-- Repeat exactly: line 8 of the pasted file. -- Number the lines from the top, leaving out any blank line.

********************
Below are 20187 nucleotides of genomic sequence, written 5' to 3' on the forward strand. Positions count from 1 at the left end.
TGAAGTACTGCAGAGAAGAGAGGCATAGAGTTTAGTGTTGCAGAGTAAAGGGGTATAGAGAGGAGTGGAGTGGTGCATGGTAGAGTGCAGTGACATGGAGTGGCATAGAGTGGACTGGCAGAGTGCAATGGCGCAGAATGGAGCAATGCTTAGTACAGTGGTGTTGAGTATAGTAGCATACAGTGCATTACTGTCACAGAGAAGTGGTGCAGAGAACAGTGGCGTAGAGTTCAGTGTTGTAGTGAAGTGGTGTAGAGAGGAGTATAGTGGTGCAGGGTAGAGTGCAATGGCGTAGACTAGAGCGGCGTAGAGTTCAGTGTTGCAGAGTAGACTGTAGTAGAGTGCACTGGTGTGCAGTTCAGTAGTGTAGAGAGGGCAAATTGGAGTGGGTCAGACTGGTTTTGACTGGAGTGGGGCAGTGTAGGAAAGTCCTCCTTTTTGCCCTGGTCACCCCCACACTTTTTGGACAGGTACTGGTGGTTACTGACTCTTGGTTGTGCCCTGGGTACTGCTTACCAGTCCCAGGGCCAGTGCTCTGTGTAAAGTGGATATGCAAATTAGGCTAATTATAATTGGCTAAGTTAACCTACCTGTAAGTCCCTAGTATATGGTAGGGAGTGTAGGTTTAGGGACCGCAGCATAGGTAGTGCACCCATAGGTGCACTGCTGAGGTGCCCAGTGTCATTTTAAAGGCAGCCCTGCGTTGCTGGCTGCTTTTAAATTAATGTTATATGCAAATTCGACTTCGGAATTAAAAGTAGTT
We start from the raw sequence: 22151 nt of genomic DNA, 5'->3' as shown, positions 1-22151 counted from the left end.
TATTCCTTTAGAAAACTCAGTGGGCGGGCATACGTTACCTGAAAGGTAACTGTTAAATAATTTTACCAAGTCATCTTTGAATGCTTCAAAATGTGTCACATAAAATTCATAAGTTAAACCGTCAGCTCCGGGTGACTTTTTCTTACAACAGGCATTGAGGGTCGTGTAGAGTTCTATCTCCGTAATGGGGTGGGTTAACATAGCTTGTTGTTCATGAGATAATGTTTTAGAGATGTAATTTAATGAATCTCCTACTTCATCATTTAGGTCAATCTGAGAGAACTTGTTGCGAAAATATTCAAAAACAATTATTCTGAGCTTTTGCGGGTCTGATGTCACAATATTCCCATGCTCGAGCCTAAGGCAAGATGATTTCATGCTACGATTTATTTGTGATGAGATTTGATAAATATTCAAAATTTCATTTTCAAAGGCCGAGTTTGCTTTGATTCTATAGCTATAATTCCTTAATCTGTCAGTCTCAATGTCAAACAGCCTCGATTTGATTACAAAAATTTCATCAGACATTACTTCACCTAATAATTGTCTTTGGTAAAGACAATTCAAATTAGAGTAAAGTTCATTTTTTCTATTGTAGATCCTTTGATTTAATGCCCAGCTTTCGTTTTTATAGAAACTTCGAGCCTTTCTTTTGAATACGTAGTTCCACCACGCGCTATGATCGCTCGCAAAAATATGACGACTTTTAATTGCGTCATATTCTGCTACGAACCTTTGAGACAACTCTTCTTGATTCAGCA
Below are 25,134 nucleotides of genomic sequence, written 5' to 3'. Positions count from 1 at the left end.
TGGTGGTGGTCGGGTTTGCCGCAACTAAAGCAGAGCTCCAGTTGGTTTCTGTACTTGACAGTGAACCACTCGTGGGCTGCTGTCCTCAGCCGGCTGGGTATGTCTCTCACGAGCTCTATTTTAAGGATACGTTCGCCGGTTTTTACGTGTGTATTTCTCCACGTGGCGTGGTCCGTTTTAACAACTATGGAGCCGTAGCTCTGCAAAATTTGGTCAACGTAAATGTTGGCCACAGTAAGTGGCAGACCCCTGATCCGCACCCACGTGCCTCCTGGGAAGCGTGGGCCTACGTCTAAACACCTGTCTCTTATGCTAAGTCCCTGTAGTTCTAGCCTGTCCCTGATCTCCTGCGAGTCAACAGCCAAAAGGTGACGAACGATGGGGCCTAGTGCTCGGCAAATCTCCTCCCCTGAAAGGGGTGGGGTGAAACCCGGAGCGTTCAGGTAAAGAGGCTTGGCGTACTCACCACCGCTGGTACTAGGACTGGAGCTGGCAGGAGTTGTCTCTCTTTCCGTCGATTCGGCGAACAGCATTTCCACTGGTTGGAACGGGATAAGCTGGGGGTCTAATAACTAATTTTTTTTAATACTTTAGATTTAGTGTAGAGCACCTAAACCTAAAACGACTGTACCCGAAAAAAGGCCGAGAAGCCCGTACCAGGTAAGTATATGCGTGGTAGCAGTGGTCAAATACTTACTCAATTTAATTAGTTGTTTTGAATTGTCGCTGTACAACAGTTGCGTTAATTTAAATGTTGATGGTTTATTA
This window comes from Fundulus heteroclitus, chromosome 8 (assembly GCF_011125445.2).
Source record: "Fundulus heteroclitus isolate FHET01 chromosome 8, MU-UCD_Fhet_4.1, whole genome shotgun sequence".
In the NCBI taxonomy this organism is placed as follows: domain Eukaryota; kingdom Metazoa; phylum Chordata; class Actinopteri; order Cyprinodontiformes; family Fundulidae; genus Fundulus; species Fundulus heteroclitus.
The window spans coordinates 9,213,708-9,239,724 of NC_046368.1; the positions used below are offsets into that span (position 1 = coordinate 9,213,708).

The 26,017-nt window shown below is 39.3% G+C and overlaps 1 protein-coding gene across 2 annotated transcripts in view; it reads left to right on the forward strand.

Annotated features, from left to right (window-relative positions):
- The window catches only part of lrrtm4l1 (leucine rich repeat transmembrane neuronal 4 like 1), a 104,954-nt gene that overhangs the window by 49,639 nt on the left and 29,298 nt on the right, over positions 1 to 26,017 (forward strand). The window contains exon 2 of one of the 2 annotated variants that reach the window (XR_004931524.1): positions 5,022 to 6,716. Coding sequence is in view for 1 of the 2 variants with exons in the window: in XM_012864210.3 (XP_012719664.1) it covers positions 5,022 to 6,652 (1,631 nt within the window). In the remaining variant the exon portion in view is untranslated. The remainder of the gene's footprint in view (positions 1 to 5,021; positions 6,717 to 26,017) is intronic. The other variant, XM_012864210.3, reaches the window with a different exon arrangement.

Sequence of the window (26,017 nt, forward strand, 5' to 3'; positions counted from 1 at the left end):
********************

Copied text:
Source record: "Fundulus heteroclitus isolate FHET01 chromosome 8, MU-UCD_Fhet_4.1, whole genome shotgun sequence".